Citation: Signorielli, Nancy, and Aaron Bacue. “Recognition and Respect: A Content Analysis of Prime-Time Television Characters Across Three Decades.” Sex Roles, vol. 40, no. 7, 1999, pp. 527-544. ProQuest, http://prx.library.gatech.edu/login?url=https://search.proquest.com/docview/225370372?accountid=11107.
This source is a content analysis of prime-time television show of the United States across 3 decades from the 1960s to the 1990s. The source finds out that over the 3 decades, women have been receiving much less recognition on television than man. However, the number of women in television shows have also generally been on the rise from the 1960s to 1990s, although till 1990s they are still considerably under-represented in relation the percentage on the US population is female. Furthermore, the source also explores how the change of society, such as social norms, where and how people lived, how television is viewed, and social ideology affects how often are women represented in television shows. The source provides a with sets of quantitative data on the screen time and number of women in television shows in the second half of the century. This contributes towards a part of the historic changes of women in television that we would be analyzing in our research.
Citation: Ezzedeen, Souha R. “Portrayals of Career Women in Hollywood Films: Implications for the Glass ceiling’s Persistence.” Gender in Management, vol. 30, no. 3, 2015, pp. 239-264. ProQuest, http://prx.library.gatech.edu/login?url=https://search.proquest.com/docview/2085700476?accountid=11107, doi:http://dx.doi.org/10.1108/GM-07-2013-0073.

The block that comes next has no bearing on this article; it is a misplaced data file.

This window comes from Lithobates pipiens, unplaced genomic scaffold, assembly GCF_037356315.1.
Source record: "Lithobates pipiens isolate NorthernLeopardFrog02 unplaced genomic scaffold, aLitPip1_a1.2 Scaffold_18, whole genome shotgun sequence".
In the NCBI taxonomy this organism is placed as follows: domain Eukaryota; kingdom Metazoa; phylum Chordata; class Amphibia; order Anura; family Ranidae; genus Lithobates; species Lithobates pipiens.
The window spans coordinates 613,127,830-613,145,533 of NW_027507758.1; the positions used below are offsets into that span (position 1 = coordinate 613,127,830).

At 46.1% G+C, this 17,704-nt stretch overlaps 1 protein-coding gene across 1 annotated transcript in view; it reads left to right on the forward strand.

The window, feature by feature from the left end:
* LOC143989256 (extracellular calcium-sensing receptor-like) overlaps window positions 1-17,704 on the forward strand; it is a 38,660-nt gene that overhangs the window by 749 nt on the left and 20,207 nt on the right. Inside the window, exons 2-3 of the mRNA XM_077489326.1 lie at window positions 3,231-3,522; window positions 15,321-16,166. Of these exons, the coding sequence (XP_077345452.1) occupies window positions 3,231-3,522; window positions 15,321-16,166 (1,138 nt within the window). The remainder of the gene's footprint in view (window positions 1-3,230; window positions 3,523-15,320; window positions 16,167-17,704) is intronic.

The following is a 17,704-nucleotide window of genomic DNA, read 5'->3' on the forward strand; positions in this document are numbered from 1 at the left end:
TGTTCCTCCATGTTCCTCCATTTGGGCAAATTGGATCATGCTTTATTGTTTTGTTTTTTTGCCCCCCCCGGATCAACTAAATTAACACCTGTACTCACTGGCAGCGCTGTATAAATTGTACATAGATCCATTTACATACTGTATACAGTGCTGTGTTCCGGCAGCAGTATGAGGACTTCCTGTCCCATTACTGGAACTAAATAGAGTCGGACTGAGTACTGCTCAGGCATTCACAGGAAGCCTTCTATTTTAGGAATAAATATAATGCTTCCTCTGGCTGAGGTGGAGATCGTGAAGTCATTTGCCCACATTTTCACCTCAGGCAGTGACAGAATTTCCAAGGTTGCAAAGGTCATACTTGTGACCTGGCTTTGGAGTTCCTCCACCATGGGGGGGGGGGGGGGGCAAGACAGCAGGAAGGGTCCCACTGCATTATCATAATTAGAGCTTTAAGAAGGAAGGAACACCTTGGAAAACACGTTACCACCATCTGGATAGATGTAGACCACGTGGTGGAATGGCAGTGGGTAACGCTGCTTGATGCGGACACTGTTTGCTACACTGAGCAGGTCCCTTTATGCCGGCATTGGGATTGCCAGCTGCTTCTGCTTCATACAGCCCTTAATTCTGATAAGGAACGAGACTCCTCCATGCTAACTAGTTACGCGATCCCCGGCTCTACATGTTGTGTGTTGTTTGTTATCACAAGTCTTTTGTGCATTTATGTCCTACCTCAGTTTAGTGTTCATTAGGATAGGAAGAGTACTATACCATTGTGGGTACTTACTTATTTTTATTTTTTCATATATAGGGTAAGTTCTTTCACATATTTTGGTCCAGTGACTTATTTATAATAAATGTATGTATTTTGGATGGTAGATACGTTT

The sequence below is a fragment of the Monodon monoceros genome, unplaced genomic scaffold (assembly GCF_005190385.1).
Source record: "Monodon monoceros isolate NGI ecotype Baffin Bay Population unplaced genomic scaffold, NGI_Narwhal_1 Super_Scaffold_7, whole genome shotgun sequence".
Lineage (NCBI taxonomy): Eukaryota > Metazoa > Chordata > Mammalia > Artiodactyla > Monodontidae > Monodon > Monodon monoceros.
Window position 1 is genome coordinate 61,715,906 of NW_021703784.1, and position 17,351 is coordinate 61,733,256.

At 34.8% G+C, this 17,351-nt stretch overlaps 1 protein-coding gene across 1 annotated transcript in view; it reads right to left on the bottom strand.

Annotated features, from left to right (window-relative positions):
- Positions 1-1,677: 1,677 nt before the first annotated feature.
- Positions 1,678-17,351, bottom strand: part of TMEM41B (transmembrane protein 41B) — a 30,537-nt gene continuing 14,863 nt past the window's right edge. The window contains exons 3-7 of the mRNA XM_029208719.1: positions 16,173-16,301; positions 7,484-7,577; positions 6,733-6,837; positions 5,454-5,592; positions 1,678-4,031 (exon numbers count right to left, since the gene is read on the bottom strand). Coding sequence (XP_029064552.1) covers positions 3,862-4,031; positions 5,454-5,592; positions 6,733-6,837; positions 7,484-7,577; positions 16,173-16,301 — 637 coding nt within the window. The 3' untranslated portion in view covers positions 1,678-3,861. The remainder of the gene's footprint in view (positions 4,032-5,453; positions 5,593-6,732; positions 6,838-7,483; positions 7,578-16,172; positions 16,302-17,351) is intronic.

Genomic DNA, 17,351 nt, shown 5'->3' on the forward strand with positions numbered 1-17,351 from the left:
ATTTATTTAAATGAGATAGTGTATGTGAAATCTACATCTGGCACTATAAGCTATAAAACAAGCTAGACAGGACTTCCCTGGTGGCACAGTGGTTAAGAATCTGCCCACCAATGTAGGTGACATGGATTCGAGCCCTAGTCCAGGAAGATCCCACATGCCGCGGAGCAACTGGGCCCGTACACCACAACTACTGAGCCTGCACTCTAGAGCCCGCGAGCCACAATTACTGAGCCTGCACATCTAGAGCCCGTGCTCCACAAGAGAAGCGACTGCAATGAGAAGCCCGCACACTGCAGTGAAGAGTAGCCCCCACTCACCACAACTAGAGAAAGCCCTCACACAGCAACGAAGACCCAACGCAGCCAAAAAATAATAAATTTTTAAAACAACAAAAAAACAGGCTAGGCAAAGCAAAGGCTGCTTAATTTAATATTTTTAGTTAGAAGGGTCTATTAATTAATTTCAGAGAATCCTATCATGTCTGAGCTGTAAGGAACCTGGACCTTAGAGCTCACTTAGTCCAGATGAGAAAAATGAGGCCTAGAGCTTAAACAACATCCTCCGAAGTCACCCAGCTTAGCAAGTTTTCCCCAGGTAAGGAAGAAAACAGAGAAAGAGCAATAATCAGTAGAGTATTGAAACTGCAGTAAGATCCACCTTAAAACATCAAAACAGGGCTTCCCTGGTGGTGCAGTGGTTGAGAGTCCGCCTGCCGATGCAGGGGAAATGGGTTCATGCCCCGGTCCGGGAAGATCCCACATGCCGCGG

This research paper investigates the negative and stereotypical depiction of women on screen, especially films. It explores how 165 career women are depicted in 137 different films, and the overall context of the film while looking into how females are positively or negatively portrayed in their personal and professional characteristics. The study also draws on research on stereotypes to study how the portrayal of women in stereotypical rolls might undermine women’s career aspiration. While also looking into how stereotypical views contributes to the persistence of the glass ceiling. The researchers found that the career women in shows are often portrayed with negative characteristics such as mean, failures at intimacy, isolation inability to balance work and family and conniving personalities. The research provides us with an in-depth analysis towards the how career women are being stereotyped in movies while also the correlation between their negative portrayal, social context and effect. Such results can be generalized towards our topic of interest – television shows as they share a similar context and medium.